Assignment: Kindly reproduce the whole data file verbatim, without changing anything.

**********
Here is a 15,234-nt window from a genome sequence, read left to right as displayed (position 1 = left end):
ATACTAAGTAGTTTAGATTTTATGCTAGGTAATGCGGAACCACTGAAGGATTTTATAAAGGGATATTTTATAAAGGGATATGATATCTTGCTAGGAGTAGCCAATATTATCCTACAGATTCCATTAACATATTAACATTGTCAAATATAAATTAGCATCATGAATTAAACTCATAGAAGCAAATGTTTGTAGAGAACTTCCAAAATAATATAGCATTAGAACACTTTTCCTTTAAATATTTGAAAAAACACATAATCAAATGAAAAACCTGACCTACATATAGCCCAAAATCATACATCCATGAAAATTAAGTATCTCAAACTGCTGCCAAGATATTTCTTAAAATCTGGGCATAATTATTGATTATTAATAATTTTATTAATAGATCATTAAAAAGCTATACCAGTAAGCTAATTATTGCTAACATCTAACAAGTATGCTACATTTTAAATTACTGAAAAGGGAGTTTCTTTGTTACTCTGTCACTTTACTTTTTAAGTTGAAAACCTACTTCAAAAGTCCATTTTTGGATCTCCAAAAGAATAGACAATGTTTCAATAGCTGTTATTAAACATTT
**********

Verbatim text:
Here is a 15,234-nt window from a genome sequence, read left to right as displayed (position 1 = left end):
ATACTAAGTAGTTTAGATTTTATGCTAGGTAATGCGGAACCACTGAAGGATTTTATAAAGGGATATTTTATAAAGGGATATGATATCTTGCTAGGAGTAGCCAATATTATCCTACAGATTCCATTAACATATTAACATTGTCAAATATAAATTAGCATCATGAATTAAACTCATAGAAGCAAATGTTTGTAGAGAACTTCCAAAATAATATAGCATTAGAACACTTTTCCTTTAAATATTTGAAAAAACACATAATCAAATGAAAAACCTGACCTACATATAGCCCAAAATCATACATCCATGAAAATTAAGTATCTCAAACTGCTGCCAAGATATTTCTTAAAATCTGGGCATAATTATTGATTATTAATAATTTTATTAATAGATCATTAAAAAGCTATACCAGTAAGCTAATTATTGCTAACATCTAACAAGTATGCTACATTTTAAATTACTGAAAAGGGAGTTTCTTTGTTACTCTGTCACTTTACTTTTTAAGTTGAAAACCTACTTCAAAAGTCCATTTTTGGATCTCCAAAAGAATAGACAATGTTTCAATAGCTGTTATTAAACATTT